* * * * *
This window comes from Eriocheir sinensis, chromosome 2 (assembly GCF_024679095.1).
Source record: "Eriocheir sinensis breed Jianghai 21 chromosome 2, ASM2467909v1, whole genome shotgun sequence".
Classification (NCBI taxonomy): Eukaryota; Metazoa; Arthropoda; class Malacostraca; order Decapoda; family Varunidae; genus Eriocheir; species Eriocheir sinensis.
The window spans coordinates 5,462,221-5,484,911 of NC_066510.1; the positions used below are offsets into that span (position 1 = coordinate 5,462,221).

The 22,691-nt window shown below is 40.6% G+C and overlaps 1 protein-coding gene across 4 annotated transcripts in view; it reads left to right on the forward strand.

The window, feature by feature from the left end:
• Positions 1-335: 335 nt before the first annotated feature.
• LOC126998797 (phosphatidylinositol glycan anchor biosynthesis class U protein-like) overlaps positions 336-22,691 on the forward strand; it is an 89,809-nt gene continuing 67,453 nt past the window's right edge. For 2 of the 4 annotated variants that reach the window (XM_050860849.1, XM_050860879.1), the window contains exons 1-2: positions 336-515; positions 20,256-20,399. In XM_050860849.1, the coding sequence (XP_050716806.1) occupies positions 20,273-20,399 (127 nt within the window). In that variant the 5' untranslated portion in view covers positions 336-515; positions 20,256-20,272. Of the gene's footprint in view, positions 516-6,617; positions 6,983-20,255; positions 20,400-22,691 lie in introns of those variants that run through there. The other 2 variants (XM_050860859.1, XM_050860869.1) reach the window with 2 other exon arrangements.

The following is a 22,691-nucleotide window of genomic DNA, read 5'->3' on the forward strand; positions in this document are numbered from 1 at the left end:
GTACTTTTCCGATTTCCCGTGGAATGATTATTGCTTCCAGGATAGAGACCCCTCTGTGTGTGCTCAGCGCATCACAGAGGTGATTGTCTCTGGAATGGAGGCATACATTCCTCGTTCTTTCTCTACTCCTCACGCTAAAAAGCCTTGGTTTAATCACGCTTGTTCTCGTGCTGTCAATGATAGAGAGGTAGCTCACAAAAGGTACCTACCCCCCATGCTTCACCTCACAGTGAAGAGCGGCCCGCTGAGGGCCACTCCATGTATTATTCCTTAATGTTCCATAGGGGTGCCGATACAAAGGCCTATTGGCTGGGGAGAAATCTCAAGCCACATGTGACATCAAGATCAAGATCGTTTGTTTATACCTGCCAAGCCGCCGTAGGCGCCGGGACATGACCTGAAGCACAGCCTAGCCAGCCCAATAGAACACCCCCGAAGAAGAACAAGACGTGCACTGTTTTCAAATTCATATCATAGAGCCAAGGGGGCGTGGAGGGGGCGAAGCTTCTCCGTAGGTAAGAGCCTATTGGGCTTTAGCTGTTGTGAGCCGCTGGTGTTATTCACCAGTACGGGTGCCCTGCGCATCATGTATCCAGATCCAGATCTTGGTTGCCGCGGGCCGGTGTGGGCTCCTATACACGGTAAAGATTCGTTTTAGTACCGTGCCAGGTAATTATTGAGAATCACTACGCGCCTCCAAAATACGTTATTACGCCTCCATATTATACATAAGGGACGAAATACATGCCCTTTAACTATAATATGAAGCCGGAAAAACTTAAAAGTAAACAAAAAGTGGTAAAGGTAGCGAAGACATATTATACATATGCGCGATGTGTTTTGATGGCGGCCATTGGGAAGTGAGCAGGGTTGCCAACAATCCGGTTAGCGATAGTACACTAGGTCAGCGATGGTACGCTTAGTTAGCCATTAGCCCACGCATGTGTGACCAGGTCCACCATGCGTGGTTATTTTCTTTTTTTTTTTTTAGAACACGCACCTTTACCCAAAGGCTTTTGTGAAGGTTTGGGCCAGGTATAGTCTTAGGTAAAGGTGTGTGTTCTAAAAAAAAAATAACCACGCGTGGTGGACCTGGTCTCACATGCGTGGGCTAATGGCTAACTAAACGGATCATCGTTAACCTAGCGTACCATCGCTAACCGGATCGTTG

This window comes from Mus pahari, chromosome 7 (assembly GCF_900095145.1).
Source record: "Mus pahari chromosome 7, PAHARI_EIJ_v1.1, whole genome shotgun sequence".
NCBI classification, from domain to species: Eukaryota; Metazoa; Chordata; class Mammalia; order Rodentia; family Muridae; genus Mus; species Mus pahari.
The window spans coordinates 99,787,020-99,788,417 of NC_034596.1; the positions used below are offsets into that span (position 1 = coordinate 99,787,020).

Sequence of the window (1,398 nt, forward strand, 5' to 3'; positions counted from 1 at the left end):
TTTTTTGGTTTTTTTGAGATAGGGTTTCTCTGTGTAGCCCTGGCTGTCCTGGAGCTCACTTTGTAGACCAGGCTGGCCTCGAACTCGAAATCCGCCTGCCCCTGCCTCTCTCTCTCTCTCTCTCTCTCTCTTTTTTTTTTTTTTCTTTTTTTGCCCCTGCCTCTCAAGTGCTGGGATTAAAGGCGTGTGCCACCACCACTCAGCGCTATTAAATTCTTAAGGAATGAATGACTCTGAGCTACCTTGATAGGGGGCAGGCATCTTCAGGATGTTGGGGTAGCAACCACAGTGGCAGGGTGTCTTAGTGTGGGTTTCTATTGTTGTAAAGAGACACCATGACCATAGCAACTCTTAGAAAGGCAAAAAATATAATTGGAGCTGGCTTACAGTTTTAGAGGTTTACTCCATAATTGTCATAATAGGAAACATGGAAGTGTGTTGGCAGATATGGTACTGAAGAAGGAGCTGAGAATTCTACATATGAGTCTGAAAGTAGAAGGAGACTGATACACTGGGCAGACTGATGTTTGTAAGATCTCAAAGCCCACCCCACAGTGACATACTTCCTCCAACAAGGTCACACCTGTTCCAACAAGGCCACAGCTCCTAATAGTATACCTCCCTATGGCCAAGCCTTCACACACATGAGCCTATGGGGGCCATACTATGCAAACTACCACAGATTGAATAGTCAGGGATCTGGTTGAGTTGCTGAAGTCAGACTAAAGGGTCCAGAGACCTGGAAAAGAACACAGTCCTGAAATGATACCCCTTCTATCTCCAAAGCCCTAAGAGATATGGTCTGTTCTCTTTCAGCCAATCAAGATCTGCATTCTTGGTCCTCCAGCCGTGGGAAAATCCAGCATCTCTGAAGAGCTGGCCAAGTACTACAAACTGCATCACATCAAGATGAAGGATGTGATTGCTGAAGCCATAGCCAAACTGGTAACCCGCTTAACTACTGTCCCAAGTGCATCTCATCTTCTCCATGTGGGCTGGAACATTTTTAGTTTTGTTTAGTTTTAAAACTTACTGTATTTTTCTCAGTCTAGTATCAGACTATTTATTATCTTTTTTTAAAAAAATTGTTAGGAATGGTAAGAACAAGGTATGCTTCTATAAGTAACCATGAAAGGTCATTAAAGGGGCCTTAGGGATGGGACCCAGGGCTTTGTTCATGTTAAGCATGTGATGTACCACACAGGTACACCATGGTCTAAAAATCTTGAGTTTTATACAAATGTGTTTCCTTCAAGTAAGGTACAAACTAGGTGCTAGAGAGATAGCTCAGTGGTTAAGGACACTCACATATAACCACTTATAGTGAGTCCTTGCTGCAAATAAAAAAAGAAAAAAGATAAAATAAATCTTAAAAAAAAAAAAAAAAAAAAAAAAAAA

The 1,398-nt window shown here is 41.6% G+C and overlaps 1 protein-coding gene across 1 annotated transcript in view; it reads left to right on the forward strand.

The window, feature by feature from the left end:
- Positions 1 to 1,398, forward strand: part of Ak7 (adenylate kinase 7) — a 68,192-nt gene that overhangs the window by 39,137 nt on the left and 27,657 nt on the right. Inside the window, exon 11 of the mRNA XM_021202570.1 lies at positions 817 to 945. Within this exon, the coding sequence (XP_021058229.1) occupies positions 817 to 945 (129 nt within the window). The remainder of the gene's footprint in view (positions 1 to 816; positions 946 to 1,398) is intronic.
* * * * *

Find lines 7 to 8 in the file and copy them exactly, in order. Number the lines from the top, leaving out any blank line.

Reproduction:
• Positions 1-335: 335 nt before the first annotated feature.
• LOC126998797 (phosphatidylinositol glycan anchor biosynthesis class U protein-like) overlaps positions 336-22,691 on the forward strand; it is an 89,809-nt gene continuing 67,453 nt past the window's right edge. For 2 of the 4 annotated variants that reach the window (XM_050860849.1, XM_050860879.1), the window contains exons 1-2: positions 336-515; positions 20,256-20,399. In XM_050860849.1, the coding sequence (XP_050716806.1) occupies positions 20,273-20,399 (127 nt within the window). In that variant the 5' untranslated portion in view covers positions 336-515; positions 20,256-20,272. Of the gene's footprint in view, positions 516-6,617; positions 6,983-20,255; positions 20,400-22,691 lie in introns of those variants that run through there. The other 2 variants (XM_050860859.1, XM_050860869.1) reach the window with 2 other exon arrangements.